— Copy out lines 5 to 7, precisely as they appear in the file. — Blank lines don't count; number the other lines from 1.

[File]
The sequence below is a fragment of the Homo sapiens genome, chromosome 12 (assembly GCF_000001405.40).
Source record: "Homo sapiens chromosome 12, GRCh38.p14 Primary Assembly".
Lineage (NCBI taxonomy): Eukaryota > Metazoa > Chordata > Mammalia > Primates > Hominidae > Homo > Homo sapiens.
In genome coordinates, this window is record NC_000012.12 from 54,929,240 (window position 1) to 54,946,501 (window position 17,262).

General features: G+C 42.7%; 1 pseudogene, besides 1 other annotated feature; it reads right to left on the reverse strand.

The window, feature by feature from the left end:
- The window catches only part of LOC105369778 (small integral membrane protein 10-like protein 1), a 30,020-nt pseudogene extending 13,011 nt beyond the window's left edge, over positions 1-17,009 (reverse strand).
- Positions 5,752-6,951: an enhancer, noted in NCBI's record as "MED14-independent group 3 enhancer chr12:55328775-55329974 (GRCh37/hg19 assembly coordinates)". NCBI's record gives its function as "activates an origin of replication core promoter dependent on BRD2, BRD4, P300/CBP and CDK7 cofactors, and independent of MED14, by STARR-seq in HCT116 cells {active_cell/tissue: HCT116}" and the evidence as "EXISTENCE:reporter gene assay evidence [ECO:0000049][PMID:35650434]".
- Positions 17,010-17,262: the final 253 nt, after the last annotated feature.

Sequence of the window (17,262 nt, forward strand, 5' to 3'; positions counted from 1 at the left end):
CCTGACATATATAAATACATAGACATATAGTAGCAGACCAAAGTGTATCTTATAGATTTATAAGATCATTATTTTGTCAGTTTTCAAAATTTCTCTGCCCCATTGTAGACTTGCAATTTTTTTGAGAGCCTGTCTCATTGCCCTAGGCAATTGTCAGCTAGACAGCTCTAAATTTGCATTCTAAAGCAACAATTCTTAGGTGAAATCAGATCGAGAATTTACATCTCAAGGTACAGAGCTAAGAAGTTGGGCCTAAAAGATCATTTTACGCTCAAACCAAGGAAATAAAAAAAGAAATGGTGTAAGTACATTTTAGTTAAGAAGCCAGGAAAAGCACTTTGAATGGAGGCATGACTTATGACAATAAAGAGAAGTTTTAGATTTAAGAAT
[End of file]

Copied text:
General features: G+C 42.7%; 1 pseudogene, besides 1 other annotated feature; it reads right to left on the reverse strand.

The window, feature by feature from the left end:
- The window catches only part of LOC105369778 (small integral membrane protein 10-like protein 1), a 30,020-nt pseudogene extending 13,011 nt beyond the window's left edge, over positions 1-17,009 (reverse strand).